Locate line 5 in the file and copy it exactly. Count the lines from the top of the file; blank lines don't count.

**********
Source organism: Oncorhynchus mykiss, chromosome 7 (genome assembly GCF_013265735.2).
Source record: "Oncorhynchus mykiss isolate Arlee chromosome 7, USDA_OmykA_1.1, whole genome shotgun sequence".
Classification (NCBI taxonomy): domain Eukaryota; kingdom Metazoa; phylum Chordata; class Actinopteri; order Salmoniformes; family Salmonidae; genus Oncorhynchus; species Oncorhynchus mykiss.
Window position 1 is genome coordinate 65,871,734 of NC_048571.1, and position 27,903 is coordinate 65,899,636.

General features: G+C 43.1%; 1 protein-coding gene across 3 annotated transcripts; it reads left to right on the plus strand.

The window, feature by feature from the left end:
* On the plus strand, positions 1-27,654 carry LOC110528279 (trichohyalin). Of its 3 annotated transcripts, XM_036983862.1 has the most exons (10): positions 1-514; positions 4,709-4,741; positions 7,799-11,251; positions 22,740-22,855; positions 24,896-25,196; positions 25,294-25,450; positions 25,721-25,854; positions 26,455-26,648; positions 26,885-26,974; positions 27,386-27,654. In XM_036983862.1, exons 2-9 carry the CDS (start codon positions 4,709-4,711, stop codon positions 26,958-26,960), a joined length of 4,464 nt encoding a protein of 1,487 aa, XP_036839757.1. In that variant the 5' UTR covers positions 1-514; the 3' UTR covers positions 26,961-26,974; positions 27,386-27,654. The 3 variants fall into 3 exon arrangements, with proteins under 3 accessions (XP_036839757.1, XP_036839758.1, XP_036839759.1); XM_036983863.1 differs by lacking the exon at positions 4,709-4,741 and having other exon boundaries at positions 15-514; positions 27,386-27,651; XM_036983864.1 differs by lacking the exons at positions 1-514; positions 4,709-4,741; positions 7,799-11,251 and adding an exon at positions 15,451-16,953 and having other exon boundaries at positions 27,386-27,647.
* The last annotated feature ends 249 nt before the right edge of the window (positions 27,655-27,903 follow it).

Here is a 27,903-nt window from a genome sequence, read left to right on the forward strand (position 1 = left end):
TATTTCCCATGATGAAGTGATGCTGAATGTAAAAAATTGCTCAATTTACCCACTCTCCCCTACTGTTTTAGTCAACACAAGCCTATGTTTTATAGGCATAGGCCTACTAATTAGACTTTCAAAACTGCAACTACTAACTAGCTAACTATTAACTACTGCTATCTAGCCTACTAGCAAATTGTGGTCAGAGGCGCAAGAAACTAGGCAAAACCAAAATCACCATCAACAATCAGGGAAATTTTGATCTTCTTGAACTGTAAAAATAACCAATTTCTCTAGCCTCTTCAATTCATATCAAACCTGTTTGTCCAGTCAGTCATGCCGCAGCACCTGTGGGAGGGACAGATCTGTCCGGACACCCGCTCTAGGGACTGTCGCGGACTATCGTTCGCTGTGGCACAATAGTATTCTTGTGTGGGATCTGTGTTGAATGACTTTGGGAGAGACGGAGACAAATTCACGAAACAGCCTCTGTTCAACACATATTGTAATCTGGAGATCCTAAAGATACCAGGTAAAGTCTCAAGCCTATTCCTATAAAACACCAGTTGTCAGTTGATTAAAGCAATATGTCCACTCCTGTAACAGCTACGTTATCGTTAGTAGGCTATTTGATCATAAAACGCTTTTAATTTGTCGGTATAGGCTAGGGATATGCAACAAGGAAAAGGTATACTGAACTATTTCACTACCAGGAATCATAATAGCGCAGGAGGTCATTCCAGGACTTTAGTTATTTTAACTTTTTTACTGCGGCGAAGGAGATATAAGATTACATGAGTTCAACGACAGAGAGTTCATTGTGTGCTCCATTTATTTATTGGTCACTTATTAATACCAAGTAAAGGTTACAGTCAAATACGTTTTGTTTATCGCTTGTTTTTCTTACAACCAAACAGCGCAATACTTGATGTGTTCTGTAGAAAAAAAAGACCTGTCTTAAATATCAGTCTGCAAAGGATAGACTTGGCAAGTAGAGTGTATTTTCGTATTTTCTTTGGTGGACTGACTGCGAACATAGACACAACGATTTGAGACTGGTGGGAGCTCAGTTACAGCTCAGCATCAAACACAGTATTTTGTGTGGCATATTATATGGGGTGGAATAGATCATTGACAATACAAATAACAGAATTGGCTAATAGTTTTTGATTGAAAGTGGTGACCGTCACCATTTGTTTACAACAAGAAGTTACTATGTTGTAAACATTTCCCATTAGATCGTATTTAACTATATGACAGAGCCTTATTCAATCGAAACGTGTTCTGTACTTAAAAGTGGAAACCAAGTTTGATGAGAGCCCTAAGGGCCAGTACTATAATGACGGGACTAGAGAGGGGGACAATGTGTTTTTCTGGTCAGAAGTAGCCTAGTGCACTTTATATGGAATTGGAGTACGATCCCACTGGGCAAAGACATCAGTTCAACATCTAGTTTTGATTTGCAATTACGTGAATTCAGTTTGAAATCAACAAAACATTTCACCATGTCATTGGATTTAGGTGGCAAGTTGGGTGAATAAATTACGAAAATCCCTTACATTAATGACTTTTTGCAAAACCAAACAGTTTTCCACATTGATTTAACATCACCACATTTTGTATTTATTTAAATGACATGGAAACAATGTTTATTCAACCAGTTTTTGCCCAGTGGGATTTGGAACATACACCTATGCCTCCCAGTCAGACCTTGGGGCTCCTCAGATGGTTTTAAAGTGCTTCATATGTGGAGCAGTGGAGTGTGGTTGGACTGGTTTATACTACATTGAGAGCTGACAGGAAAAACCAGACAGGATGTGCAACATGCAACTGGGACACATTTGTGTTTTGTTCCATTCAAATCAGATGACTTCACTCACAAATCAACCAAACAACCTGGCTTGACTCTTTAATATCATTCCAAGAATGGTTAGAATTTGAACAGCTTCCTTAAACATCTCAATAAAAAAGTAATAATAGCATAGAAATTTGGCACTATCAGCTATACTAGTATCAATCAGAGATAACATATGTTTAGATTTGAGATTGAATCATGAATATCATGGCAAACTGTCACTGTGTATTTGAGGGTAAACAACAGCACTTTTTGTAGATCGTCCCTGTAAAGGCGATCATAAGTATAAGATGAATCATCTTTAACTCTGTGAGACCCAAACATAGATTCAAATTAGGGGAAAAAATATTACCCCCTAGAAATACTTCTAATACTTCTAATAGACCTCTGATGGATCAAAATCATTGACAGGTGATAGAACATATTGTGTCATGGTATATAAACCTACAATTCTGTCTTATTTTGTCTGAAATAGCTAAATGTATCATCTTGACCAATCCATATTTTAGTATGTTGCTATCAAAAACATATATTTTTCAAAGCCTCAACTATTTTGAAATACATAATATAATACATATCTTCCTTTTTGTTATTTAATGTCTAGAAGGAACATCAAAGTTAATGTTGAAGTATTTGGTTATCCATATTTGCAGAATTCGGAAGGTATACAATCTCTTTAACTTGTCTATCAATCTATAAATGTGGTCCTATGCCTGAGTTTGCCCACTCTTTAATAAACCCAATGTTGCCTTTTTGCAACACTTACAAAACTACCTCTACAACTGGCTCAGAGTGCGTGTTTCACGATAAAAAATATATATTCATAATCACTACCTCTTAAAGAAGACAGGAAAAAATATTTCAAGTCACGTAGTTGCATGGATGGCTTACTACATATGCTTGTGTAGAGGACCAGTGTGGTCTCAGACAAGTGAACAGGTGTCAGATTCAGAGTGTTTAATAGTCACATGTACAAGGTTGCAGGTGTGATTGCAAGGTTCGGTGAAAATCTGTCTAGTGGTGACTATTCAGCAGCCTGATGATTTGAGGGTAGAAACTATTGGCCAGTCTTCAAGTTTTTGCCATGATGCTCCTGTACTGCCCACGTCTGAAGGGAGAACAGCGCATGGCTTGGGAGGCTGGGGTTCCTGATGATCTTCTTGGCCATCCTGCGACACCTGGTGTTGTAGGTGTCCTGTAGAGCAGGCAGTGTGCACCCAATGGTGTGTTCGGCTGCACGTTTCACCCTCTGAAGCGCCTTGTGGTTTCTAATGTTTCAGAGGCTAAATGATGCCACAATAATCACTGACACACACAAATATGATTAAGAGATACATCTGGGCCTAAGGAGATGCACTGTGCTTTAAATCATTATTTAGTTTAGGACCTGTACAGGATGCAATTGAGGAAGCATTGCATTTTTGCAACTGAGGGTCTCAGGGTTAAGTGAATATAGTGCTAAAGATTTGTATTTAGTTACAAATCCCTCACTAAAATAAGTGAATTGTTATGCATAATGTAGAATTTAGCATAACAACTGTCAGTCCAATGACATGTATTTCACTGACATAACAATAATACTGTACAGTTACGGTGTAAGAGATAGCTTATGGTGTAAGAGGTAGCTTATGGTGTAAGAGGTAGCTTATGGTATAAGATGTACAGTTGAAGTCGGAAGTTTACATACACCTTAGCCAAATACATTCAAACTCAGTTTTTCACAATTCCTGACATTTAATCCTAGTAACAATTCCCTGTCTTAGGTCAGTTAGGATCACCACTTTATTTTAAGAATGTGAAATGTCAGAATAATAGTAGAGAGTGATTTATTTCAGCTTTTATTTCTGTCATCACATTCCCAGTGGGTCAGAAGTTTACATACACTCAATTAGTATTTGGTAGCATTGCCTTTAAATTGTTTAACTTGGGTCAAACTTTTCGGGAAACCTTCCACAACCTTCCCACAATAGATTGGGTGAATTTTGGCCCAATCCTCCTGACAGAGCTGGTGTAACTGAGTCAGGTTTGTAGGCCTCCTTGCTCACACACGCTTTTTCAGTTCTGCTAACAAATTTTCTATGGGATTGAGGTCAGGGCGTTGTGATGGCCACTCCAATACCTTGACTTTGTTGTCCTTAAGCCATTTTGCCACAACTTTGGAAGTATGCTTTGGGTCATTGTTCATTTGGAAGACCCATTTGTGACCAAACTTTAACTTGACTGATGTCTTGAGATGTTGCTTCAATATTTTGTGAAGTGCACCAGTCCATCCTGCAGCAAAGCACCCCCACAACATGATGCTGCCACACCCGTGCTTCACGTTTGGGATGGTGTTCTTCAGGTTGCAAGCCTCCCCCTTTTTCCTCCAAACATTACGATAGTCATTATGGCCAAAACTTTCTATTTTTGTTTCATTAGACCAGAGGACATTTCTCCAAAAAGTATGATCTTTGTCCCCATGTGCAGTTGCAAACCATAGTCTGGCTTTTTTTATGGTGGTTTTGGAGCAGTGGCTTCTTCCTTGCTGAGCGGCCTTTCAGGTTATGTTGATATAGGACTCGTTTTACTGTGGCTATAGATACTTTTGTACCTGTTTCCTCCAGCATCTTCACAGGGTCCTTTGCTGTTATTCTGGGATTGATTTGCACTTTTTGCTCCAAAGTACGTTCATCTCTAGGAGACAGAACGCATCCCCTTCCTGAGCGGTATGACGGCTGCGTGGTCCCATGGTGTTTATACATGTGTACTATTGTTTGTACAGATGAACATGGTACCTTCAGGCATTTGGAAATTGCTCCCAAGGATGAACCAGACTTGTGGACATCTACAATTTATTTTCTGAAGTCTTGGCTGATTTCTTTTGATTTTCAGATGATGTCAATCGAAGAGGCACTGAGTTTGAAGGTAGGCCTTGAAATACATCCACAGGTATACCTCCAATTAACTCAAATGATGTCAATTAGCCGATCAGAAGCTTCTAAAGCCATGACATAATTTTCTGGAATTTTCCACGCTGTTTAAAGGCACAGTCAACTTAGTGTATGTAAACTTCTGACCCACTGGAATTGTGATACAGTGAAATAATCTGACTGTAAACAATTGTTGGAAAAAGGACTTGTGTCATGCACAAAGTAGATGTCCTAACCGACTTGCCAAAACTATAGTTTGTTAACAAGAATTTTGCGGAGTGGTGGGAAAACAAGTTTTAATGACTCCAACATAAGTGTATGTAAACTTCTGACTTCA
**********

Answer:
General features: G+C 43.1%; 1 protein-coding gene across 3 annotated transcripts; it reads left to right on the plus strand.